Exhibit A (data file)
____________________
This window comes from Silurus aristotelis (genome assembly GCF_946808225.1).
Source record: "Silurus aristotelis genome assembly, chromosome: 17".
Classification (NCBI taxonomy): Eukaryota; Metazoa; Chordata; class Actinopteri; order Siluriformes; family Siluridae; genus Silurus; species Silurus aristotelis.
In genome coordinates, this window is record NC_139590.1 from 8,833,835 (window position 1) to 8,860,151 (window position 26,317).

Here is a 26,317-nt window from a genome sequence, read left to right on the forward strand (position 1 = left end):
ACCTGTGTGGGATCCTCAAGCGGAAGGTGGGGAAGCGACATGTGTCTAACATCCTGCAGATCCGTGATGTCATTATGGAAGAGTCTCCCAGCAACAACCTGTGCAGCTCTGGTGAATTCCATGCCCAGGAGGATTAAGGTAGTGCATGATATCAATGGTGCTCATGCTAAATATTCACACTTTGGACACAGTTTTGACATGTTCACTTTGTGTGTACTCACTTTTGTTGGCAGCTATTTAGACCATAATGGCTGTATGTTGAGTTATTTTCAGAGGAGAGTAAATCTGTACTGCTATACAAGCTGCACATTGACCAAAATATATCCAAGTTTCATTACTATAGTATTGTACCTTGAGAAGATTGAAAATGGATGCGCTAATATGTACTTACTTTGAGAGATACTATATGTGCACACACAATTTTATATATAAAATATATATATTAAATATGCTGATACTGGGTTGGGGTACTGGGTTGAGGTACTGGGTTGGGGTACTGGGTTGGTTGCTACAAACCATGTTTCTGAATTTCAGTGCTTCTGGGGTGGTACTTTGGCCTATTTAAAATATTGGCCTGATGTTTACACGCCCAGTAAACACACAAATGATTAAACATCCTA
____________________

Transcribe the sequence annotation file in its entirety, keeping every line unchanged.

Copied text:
This window comes from Silurus aristotelis (genome assembly GCF_946808225.1).
Source record: "Silurus aristotelis genome assembly, chromosome: 17".
Classification (NCBI taxonomy): Eukaryota; Metazoa; Chordata; class Actinopteri; order Siluriformes; family Siluridae; genus Silurus; species Silurus aristotelis.
In genome coordinates, this window is record NC_139590.1 from 8,833,835 (window position 1) to 8,860,151 (window position 26,317).

Here is a 26,317-nt window from a genome sequence, read left to right on the forward strand (position 1 = left end):
ACCTGTGTGGGATCCTCAAGCGGAAGGTGGGGAAGCGACATGTGTCTAACATCCTGCAGATCCGTGATGTCATTATGGAAGAGTCTCCCAGCAACAACCTGTGCAGCTCTGGTGAATTCCATGCCCAGGAGGATTAAGGTAGTGCATGATATCAATGGTGCTCATGCTAAATATTCACACTTTGGACACAGTTTTGACATGTTCACTTTGTGTGTACTCACTTTTGTTGGCAGCTATTTAGACCATAATGGCTGTATGTTGAGTTATTTTCAGAGGAGAGTAAATCTGTACTGCTATACAAGCTGCACATTGACCAAAATATATCCAAGTTTCATTACTATAGTATTGTACCTTGAGAAGATTGAAAATGGATGCGCTAATATGTACTTACTTTGAGAGATACTATATGTGCACACACAATTTTATATATAAAATATATATATTAAATATGCTGATACTGGGTTGGGGTACTGGGTTGAGGTACTGGGTTGGGGTACTGGGTTGGTTGCTACAAACCATGTTTCTGAATTTCAGTGCTTCTGGGGTGGTACTTTGGCCTATTTAAAATATTGGCCTGATGTTTACACGCCCAGTAAACACACAAATGATTAAACATCCTA